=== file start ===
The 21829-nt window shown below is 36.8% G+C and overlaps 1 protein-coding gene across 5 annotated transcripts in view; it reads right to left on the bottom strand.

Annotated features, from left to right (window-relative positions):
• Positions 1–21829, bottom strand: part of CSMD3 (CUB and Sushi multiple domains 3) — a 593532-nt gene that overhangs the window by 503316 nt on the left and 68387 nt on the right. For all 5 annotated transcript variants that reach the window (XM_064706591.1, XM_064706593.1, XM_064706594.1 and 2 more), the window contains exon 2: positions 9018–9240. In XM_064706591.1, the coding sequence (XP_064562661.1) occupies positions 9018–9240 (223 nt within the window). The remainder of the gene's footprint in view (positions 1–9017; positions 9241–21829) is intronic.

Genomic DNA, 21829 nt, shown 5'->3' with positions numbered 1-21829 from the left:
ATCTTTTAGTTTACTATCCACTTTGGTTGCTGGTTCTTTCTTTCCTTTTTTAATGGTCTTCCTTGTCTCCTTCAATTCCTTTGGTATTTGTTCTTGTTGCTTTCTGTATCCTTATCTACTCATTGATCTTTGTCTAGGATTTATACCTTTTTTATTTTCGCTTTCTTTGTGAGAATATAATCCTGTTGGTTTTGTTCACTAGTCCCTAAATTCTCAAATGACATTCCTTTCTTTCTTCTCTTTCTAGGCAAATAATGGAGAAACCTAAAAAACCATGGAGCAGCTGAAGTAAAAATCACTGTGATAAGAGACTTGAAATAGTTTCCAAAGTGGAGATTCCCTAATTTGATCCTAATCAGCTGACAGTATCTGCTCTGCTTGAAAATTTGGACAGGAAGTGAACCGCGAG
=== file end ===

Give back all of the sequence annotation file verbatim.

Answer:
The 21829-nt window shown below is 36.8% G+C and overlaps 1 protein-coding gene across 5 annotated transcripts in view; it reads right to left on the bottom strand.

Annotated features, from left to right (window-relative positions):
• Positions 1–21829, bottom strand: part of CSMD3 (CUB and Sushi multiple domains 3) — a 593532-nt gene that overhangs the window by 503316 nt on the left and 68387 nt on the right. For all 5 annotated transcript variants that reach the window (XM_064706591.1, XM_064706593.1, XM_064706594.1 and 2 more), the window contains exon 2: positions 9018–9240. In XM_064706591.1, the coding sequence (XP_064562661.1) occupies positions 9018–9240 (223 nt within the window). The remainder of the gene's footprint in view (positions 1–9017; positions 9241–21829) is intronic.

Genomic DNA, 21829 nt, shown 5'->3' with positions numbered 1-21829 from the left:
ATCTTTTAGTTTACTATCCACTTTGGTTGCTGGTTCTTTCTTTCCTTTTTTAATGGTCTTCCTTGTCTCCTTCAATTCCTTTGGTATTTGTTCTTGTTGCTTTCTGTATCCTTATCTACTCATTGATCTTTGTCTAGGATTTATACCTTTTTTATTTTCGCTTTCTTTGTGAGAATATAATCCTGTTGGTTTTGTTCACTAGTCCCTAAATTCTCAAATGACATTCCTTTCTTTCTTCTCTTTCTAGGCAAATAATGGAGAAACCTAAAAAACCATGGAGCAGCTGAAGTAAAAATCACTGTGATAAGAGACTTGAAATAGTTTCCAAAGTGGAGATTCCCTAATTTGATCCTAATCAGCTGACAGTATCTGCTCTGCTTGAAAATTTGGACAGGAAGTGAACCGCGAG